Wednesday, August 3, 2016

Wednesday roundup (08-03-2016)

Quote of the Day: "The EU is making the same mistakes over and over and over again. They’re not demanding that the banks be recapitalized as they should be, and allowing things to get worse by enabling lenders to keep zombie loans they should have dumped years ago." -- Viral Acharya, a professor at NYU’s Stern School of Business (Fortune)

Euro zone business growth picks up slightly but still muted (Reuters)

UniCredit capital drop adds to Italy's bank troubles (Reuters)

BoE set to cut rates as survey flags sharpest UK downturn since 2009 (Reuters) Interest rate cut is a 'foregone conclusion' say experts as the UK faces a 'mild recession' after key economic sectors slowed sharply (This is Money) Bank of England expected to launch post-Brexit stimulus package: U.K. economic research estimates 50-50 chance of recession within next 18 months (The Associated Press)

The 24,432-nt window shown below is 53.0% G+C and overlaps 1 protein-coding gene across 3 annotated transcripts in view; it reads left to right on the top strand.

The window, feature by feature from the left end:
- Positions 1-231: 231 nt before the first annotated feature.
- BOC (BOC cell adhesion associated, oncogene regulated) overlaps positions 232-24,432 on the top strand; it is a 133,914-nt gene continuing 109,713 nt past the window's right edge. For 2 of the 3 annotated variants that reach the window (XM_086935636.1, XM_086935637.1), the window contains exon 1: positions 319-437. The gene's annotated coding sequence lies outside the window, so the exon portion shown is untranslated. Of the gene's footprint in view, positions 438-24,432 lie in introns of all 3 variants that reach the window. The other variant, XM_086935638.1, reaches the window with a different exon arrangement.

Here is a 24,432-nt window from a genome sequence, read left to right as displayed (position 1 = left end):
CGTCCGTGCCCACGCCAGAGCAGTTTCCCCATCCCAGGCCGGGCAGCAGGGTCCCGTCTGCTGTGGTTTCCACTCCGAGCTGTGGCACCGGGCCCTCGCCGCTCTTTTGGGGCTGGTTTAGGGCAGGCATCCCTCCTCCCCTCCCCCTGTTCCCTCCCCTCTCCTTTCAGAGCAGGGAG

IMF urges Japan to coordinate fiscal stimulus with further BOJ easing (Reuters)

[In the United States, Boston's] MBTA Considering Layoffs To Help Close Huge Budget Deficit [of $100 Million] (CBSBoston)

These toxins in our food almost certainly shouldn't be there: Sometimes our food lies to us. Is it really safe to eat? Is it even what’s listed on the packet? A lab in Belfast is one of best places in the world to find out. (The BBC)

     The aim of this blog is to show (mostly from reports in mainstream respected news sources) that there is reason to believe that both the United States and the global economies remain fragile in the wake of the financial crisis of 2008 and that a number of threats exist today that could, if they worsened, bring about economic depression -- not just a minor depression, but a depression worse than the Great Depression. Key threats include excessive risk-taking by financial firms, unchecked by effective regulation; the continued existence of "too big to fail" institutions; and most especially, the amassing of levels of public and private debt which could become unsustainable.

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